Drought planning considerations for cattle in Colorado

Drought is part of the normal production cycle in Colorado and integrating it into the overall management plan can help prevent financial losses, reduce stress associated with it, and lessen impacts to the health of the herd and land.

In the face of drought, producers may sell livestock to decrease herd size and grazing pressure, but alternative feeding strategies are an option for the remaining population.

When deciding on an alternative feeding program, there are several options to consider. The goal is to re-breed cows while maintaining calving intervals, maintain pounds of calf produced per cow, and minimize feed cost per pound of calf sold.

Substitute 1 pound of grain or other concentrate feeds for 2 pounds of alfalfa hay or 3 pounds of grass hay. Do not exceed grain feeding beyond 0.4 percent of the live body weight when forage is the major component of the diet. Grain is not always practical to feed, but there are ways to feed it even in pasture or in rangeland situations. Many producers use barrels, gated pipe split in half, bunks, or old hog feeders mounted on a trailer.

Relocating the cowherd into dry lots is a management alternative that may allow producers to take advantage of grains and byproduct feeds. Diets for dry lot cows are formulated to meet the nutrient requirements of the cows while minimizing feed costs. As a result, intake is generally limited, and more concentrate feeds are included to cheapen the diets.

Since intake on concentrate diets is restricted, cattle may appear gaunt and behave as though hungry. After 14 to 21 days, they will adapt to the reduced infeed intake, but they may continue to appear gaunt. Cattle should adapt to high-grain diets in seven to ten days and should be observed closely during that time. A minimal amount of roughage is required to maintain rumen function. Generally, cows should receive at least 0.5 percent of their body weight as roughage. So a 1,200-pound cow should receive at least 6 pounds of roughage per day.

In many cases, the best alternative for cow/calf producers is to feed a limit-fed, high grain diet in dry lot or semi-confinement. The most expensive nutrient for a cow is energy (TDN). The initial reaction of many people evaluating these diets is that cows will not survive on that small amount of feed, but it is important to keep in mind that grain is a concentrated energy source with10 pounds of grain supplying the energy equivalent of 15 to 20 pounds of hay.

Cows should be slowly adapted to high grain feeding, just like feedlot cattle. A suggested practice is to begin with 2 to 3 pounds of whole shelled corn per head, per day and free-choice roughage. Then, increase the grain by 1 pound per day, and reduce the hay by 2 pounds each day until the final ration is attained. Make sure plenty of bunk space is provided so all cows can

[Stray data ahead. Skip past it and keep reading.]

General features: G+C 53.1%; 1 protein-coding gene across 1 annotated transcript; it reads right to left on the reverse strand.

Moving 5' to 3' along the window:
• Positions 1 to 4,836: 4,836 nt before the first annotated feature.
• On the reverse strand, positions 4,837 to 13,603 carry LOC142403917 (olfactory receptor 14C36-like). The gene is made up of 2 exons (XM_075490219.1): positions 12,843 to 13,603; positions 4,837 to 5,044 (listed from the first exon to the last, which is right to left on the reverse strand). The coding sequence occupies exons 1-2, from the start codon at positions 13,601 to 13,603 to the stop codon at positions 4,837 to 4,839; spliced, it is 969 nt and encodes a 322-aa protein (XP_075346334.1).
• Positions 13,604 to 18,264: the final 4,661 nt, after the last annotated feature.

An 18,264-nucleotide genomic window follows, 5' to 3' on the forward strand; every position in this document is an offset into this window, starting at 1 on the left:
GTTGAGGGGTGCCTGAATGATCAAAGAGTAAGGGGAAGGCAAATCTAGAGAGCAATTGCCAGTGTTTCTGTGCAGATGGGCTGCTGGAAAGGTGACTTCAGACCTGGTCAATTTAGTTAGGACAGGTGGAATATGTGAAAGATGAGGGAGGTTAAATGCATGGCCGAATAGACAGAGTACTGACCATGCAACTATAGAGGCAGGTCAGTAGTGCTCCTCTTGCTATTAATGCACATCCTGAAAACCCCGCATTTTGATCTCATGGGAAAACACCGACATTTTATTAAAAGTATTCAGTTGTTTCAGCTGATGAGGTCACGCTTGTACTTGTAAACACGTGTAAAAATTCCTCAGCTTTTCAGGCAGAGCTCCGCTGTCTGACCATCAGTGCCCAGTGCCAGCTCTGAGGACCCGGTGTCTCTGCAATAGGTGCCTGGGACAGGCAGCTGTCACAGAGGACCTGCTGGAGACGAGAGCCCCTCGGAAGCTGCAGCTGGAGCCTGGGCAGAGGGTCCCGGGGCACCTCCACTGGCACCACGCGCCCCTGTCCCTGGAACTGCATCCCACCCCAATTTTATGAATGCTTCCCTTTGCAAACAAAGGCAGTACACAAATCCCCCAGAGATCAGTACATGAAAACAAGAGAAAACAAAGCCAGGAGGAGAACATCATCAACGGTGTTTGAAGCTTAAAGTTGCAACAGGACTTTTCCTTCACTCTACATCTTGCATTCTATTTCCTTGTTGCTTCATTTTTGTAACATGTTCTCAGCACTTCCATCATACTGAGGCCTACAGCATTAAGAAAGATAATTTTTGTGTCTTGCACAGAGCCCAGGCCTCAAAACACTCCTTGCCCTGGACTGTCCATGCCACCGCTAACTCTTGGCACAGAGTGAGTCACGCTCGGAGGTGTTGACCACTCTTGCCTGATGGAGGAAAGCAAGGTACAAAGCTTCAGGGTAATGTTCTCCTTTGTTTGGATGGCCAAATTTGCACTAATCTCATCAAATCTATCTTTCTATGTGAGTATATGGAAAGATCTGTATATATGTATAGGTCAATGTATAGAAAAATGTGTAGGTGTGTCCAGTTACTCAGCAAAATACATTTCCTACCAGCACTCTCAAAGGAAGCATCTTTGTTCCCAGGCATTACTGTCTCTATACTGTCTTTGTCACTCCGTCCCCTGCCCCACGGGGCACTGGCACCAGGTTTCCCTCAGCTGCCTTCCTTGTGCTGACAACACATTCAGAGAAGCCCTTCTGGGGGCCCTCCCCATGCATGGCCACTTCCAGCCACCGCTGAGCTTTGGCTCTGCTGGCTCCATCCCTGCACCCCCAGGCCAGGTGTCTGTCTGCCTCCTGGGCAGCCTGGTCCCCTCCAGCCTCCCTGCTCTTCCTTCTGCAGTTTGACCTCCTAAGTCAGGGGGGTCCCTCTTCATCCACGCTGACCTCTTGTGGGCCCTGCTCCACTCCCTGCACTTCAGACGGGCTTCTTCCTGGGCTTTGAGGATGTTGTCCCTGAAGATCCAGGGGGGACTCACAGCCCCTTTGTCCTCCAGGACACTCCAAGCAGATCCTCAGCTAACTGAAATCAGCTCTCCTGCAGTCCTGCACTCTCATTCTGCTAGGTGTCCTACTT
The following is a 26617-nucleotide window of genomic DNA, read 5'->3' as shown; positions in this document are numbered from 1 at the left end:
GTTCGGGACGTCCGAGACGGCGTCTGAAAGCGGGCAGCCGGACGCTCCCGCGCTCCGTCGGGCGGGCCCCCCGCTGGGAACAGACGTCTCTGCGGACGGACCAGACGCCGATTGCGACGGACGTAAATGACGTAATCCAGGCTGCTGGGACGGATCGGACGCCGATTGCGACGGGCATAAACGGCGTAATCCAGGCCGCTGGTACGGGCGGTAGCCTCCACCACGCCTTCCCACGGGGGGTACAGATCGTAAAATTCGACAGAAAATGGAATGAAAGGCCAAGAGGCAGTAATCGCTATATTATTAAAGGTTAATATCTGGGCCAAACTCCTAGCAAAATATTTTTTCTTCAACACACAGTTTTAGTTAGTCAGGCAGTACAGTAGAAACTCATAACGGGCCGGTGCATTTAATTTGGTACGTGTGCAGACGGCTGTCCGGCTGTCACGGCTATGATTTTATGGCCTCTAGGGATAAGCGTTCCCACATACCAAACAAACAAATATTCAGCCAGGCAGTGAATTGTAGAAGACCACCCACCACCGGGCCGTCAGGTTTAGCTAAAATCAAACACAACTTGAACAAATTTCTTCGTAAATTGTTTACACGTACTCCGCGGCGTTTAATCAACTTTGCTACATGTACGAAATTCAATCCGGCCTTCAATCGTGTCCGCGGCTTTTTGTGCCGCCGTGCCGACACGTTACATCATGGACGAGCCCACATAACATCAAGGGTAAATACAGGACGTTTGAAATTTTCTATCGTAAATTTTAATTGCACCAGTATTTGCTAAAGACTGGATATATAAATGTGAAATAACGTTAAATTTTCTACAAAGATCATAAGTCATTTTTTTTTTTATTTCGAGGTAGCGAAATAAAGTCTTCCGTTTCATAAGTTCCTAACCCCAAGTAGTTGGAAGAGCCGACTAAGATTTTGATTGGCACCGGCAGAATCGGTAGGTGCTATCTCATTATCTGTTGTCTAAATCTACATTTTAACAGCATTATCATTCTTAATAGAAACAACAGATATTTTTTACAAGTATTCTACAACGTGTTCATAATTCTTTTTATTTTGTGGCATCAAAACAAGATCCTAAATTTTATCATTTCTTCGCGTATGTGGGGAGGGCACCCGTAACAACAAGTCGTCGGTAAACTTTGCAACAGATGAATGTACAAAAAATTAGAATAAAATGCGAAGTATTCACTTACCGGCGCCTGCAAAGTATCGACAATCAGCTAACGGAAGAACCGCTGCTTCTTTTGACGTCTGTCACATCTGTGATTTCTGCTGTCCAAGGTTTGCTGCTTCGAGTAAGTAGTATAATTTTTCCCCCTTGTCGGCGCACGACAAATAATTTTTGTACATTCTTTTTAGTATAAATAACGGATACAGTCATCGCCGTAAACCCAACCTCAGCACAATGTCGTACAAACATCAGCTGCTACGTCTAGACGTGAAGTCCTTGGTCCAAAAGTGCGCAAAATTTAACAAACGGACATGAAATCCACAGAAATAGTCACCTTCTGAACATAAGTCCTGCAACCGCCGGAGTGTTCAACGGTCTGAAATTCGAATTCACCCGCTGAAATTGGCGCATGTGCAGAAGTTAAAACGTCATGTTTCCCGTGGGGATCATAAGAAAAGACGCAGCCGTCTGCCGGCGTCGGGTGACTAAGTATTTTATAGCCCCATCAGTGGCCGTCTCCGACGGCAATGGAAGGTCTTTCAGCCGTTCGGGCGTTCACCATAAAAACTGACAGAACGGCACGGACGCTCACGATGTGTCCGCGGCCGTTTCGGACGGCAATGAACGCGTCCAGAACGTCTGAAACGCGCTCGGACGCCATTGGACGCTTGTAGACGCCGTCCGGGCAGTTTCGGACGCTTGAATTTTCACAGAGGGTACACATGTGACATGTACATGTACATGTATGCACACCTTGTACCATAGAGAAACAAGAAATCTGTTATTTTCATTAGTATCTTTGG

eat at the same time. Feed two times per day, if possible. Once the cows are switched over to the limit fed, grain-based ration, observe their body condition over time and adjust the grain as needed to maintain adequate condition.

Alternative feedstuffs used to decrease the dependency on alfalfa or grass hay include harvested corn stalks, millet hay, wheat straw, sorghum-sudan, cottonseed hulls, soybean hulls, wheat middlings, and corn gluten feed. Cottonseed hulls are low in protein (3.5 percent), but equal in energy to late cut grass hay. Cottonseed hulls should be fed with 2 to 3 pounds of 30
percent to 40 percent all-natural protein supplement and mineral. The crude protein in soybean hulls ranges from 10 percent to16 percent. Soybean hulls can be fed without additional forage, however, the digestible energy increases when fed with hay in a 2-to-1 ratio. Wheat middlings are a good source of protein (18 percent) and energy. It is best to mix at least 5 pounds of
forage with the wheat middlings. Corn gluten feed is a byproduct of the corn wet milling industry and is available in wet or dry form. It is high in protein (25 percent) and should be fed at a rate of 0.5 percent of body weight, with a forage source. A calcium-phosphorus mineral mixture and salt should always be available to cows, especially when utilizing any alternative feeds. Vitamin
A may need to be supplemented, also.

The economic viability of using alternative feeds is a key consideration. Hay prices average $200-240/ ton in western Colorado. Upon the onset of drought conditions, hay prices often increase and may become scarce. Keep an eye on local hay availability and prices at the first signs of drought. For example, if you learn of a cheaper alternative feed, consider the location of the feed source and the transportation costs to obtain the feed. If you produce high-quality hay, it may be financially viable for you to sell the high-quality hay at a premium price and purchase lower-quality hay to feed for extended periods. Feed prices and cattle prices fluctuate, and there is no one-size-fits all solution, but general considerations with regards to economics can help maintain financial sustainability and herd health in drought.

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